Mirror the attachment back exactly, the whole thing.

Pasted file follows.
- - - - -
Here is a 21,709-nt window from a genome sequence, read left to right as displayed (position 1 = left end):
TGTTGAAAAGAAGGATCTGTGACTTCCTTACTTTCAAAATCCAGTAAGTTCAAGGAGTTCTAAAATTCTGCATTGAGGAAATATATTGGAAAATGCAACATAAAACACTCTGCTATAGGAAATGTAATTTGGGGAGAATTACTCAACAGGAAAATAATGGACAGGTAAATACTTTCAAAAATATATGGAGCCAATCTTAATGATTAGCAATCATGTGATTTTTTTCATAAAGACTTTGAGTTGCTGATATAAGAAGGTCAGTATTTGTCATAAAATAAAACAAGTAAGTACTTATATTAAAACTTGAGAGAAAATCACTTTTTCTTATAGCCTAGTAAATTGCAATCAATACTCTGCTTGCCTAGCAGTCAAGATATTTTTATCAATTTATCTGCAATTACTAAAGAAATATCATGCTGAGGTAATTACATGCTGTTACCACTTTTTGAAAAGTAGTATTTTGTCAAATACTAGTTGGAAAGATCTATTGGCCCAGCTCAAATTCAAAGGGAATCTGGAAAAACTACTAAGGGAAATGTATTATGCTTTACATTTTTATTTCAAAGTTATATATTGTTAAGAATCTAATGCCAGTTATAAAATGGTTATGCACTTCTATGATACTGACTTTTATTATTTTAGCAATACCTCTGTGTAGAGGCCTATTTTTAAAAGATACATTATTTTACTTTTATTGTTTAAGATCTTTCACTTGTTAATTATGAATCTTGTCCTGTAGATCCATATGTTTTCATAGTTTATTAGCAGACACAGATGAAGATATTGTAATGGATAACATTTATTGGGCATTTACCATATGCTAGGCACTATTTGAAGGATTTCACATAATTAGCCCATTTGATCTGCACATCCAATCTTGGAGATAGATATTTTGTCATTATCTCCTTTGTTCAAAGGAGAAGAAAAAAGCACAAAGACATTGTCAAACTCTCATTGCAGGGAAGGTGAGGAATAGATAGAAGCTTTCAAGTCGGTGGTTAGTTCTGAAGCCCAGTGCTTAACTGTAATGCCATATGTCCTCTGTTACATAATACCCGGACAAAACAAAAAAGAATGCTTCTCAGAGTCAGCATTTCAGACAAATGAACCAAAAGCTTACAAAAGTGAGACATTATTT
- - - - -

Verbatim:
Here is a 21,709-nt window from a genome sequence, read left to right as displayed (position 1 = left end):
TGTTGAAAAGAAGGATCTGTGACTTCCTTACTTTCAAAATCCAGTAAGTTCAAGGAGTTCTAAAATTCTGCATTGAGGAAATATATTGGAAAATGCAACATAAAACACTCTGCTATAGGAAATGTAATTTGGGGAGAATTACTCAACAGGAAAATAATGGACAGGTAAATACTTTCAAAAATATATGGAGCCAATCTTAATGATTAGCAATCATGTGATTTTTTTCATAAAGACTTTGAGTTGCTGATATAAGAAGGTCAGTATTTGTCATAAAATAAAACAAGTAAGTACTTATATTAAAACTTGAGAGAAAATCACTTTTTCTTATAGCCTAGTAAATTGCAATCAATACTCTGCTTGCCTAGCAGTCAAGATATTTTTATCAATTTATCTGCAATTACTAAAGAAATATCATGCTGAGGTAATTACATGCTGTTACCACTTTTTGAAAAGTAGTATTTTGTCAAATACTAGTTGGAAAGATCTATTGGCCCAGCTCAAATTCAAAGGGAATCTGGAAAAACTACTAAGGGAAATGTATTATGCTTTACATTTTTATTTCAAAGTTATATATTGTTAAGAATCTAATGCCAGTTATAAAATGGTTATGCACTTCTATGATACTGACTTTTATTATTTTAGCAATACCTCTGTGTAGAGGCCTATTTTTAAAAGATACATTATTTTACTTTTATTGTTTAAGATCTTTCACTTGTTAATTATGAATCTTGTCCTGTAGATCCATATGTTTTCATAGTTTATTAGCAGACACAGATGAAGATATTGTAATGGATAACATTTATTGGGCATTTACCATATGCTAGGCACTATTTGAAGGATTTCACATAATTAGCCCATTTGATCTGCACATCCAATCTTGGAGATAGATATTTTGTCATTATCTCCTTTGTTCAAAGGAGAAGAAAAAAGCACAAAGACATTGTCAAACTCTCATTGCAGGGAAGGTGAGGAATAGATAGAAGCTTTCAAGTCGGTGGTTAGTTCTGAAGCCCAGTGCTTAACTGTAATGCCATATGTCCTCTGTTACATAATACCCGGACAAAACAAAAAAGAATGCTTCTCAGAGTCAGCATTTCAGACAAATGAACCAAAAGCTTACAAAAGTGAGACATTATTT